This shared philosophy of going beyond the classroom and focusing on helping students grow is something that Goldenkranz has always liked about working with Scott, along with witnessing her boundless energy and her positive interactions with students and staff.
“She’s got that combination of being able to cover a lot of stuff, but also to be fully present when [someone] needs something,” Goldenkranz said. “She’s really good at balancing academic needs with social and emotional [needs] and she knows that we want to grow good students.”
Pribe also echoed the sentiment that Scott appears to be very friendly and positive towards students, by making efforts to talk and interact with them. As a part of MVHS’ Drama department, he has personally seen her come and support every one of their shows.
“She comes to see all the drama shows, which is pretty cool. She always says I did a pretty good job, and I’m like ‘wow, thanks April’ and I like Mrs. Scott a lot, she’s always walking around, and [when] I see her I’m like ‘What’s going on April, how’s it going?’ and she knows my parents, which is weird but it’s kind of cool,” Pribe said.
Pribe appreciates Scott so much that he can occasionally be seen at rallies with a large poster of her face. It’s hard to miss the poster as it has been a tradition for the past two years.
“So like two years ago, someone had a giant one of Troy Bolton from High School Musical,” Pribe said. “But like that’s lame so I just did one with Mrs. Scott, because — April.”
As Pribe will be leaving MVHS along with Scott, he has not given much thought to what MVHS will be like without its twelve-year principal. But Goldenkranz recognizes that Scott’s departure will leave a big hole in the school and its administration’s dynamic. Since Scott has been a part of MVHS’ environment for two decades, with more than half of that time spent as principal, Goldenkranz believes she is central to the school’s culture.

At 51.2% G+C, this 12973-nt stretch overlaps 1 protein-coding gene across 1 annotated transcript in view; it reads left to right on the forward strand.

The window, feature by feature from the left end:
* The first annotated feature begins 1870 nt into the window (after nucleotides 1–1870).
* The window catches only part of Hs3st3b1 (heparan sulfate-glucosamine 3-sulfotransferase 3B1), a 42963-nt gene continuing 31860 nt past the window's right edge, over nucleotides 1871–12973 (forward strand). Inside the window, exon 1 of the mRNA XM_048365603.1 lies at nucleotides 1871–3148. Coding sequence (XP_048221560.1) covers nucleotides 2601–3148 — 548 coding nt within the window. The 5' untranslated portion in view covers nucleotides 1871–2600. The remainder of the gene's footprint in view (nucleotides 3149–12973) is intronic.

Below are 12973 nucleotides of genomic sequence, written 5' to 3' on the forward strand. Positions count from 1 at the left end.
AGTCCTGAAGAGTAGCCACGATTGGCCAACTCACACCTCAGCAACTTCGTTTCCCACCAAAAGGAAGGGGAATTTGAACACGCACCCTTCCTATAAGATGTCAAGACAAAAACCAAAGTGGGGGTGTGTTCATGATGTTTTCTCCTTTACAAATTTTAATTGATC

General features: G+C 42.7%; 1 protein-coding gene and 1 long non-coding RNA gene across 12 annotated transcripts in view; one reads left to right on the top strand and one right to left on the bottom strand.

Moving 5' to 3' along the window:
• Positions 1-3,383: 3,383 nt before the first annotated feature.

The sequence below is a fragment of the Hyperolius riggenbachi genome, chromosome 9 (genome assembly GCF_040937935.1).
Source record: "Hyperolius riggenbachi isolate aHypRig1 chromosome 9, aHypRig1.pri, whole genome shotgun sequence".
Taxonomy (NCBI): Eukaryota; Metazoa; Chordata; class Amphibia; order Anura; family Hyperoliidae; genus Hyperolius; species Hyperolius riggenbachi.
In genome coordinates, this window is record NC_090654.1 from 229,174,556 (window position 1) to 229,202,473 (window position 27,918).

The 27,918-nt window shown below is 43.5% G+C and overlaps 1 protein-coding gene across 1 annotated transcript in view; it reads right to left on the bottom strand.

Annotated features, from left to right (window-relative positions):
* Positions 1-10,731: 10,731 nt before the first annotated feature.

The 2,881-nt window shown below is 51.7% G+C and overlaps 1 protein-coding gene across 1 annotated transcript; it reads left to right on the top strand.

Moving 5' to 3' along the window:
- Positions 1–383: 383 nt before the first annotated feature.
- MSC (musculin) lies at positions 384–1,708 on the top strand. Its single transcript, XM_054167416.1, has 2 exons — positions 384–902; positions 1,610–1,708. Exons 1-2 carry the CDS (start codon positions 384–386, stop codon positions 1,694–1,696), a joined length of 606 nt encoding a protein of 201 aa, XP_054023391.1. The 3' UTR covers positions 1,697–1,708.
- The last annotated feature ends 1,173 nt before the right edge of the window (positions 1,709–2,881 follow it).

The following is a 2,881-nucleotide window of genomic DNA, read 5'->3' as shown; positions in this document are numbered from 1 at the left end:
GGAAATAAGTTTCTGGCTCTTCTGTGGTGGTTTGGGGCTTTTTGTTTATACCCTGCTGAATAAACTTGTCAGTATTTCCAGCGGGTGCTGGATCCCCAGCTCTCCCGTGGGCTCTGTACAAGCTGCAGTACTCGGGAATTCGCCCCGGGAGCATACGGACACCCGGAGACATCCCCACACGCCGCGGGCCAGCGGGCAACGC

“It’s what we call the ‘founder’s effect’ in the business world, so [the change is] going to be tough,” Goldenkranz said.
Not only does Goldenkranz feel sad about Scott’s departure, students have been showing their affection through events. With Scott’s birthday coming up on April 16, MV leadership decided to host “April Scott Day” on April 11. The class plastered 900 copies of Scott’s face around campus, and held activities like “Hop Scott” at lunch, as well as hosted a booth where students could write birthday cards or thank you notes.
Senior and Student Board representative Samantha Millar explains that with the announcement of Scott’s retirement, MV leadership wanted a way to celebrate Scott’s time at MVHS and the impact she has made.
“She’s kind of an icon at this school so [we] thought it’d [be] fun to just have a day where we celebrate her, celebrate her birthday, get people involved and get people to have a fun happy day on campus,” Millar said. “She loves it, she’s having a good time, so I think it turned out well.”
Just as Scott’s absence will be felt at MVHS, Scott will also miss being a part of the school’s community everyday. She acknowledges that the shock of the change hasn’t truly hit her yet, but that it will likely make a major difference in her life.
While she won’t miss the paperwork and the tiresome bureaucratic process, but she knows for sure that she will feel the absence of MVHS in her life, and miss it dearly.